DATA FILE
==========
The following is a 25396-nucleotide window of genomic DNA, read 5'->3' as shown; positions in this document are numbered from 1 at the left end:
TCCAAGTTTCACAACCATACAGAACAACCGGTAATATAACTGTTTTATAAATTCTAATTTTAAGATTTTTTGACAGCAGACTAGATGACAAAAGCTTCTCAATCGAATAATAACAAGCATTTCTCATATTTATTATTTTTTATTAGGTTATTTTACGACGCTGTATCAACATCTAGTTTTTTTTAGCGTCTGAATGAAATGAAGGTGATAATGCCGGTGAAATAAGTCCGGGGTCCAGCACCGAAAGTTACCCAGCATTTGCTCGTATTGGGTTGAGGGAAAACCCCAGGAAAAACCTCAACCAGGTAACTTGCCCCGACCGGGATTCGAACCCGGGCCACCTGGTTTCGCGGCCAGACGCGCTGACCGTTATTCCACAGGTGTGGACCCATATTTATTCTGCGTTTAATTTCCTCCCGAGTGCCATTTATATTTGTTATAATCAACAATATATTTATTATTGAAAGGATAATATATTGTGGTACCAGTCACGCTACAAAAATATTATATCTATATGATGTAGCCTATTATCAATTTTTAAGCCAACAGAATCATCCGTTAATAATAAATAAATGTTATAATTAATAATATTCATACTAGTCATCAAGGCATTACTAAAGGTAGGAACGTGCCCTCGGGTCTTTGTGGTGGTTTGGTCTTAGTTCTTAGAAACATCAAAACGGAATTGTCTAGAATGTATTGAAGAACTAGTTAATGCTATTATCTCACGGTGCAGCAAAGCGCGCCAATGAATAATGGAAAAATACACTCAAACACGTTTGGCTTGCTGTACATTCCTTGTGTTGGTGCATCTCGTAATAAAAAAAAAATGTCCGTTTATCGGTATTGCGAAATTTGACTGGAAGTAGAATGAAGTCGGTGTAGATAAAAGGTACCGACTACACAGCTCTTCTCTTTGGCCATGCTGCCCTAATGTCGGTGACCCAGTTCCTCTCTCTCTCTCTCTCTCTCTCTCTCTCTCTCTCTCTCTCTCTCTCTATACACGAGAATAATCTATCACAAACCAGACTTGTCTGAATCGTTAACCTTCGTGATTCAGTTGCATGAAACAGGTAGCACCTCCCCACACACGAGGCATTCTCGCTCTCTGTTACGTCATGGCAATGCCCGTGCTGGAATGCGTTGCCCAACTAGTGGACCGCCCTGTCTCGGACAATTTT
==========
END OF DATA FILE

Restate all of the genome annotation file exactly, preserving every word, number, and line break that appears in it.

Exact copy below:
The following is a 25396-nucleotide window of genomic DNA, read 5'->3' as shown; positions in this document are numbered from 1 at the left end:
TCCAAGTTTCACAACCATACAGAACAACCGGTAATATAACTGTTTTATAAATTCTAATTTTAAGATTTTTTGACAGCAGACTAGATGACAAAAGCTTCTCAATCGAATAATAACAAGCATTTCTCATATTTATTATTTTTTATTAGGTTATTTTACGACGCTGTATCAACATCTAGTTTTTTTTAGCGTCTGAATGAAATGAAGGTGATAATGCCGGTGAAATAAGTCCGGGGTCCAGCACCGAAAGTTACCCAGCATTTGCTCGTATTGGGTTGAGGGAAAACCCCAGGAAAAACCTCAACCAGGTAACTTGCCCCGACCGGGATTCGAACCCGGGCCACCTGGTTTCGCGGCCAGACGCGCTGACCGTTATTCCACAGGTGTGGACCCATATTTATTCTGCGTTTAATTTCCTCCCGAGTGCCATTTATATTTGTTATAATCAACAATATATTTATTATTGAAAGGATAATATATTGTGGTACCAGTCACGCTACAAAAATATTATATCTATATGATGTAGCCTATTATCAATTTTTAAGCCAACAGAATCATCCGTTAATAATAAATAAATGTTATAATTAATAATATTCATACTAGTCATCAAGGCATTACTAAAGGTAGGAACGTGCCCTCGGGTCTTTGTGGTGGTTTGGTCTTAGTTCTTAGAAACATCAAAACGGAATTGTCTAGAATGTATTGAAGAACTAGTTAATGCTATTATCTCACGGTGCAGCAAAGCGCGCCAATGAATAATGGAAAAATACACTCAAACACGTTTGGCTTGCTGTACATTCCTTGTGTTGGTGCATCTCGTAATAAAAAAAAAATGTCCGTTTATCGGTATTGCGAAATTTGACTGGAAGTAGAATGAAGTCGGTGTAGATAAAAGGTACCGACTACACAGCTCTTCTCTTTGGCCATGCTGCCCTAATGTCGGTGACCCAGTTCCTCTCTCTCTCTCTCTCTCTCTCTCTCTCTCTCTCTCTCTCTCTCTCTATACACGAGAATAATCTATCACAAACCAGACTTGTCTGAATCGTTAACCTTCGTGATTCAGTTGCATGAAACAGGTAGCACCTCCCCACACACGAGGCATTCTCGCTCTCTGTTACGTCATGGCAATGCCCGTGCTGGAATGCGTTGCCCAACTAGTGGACCGCCCTGTCTCGGACAATTTT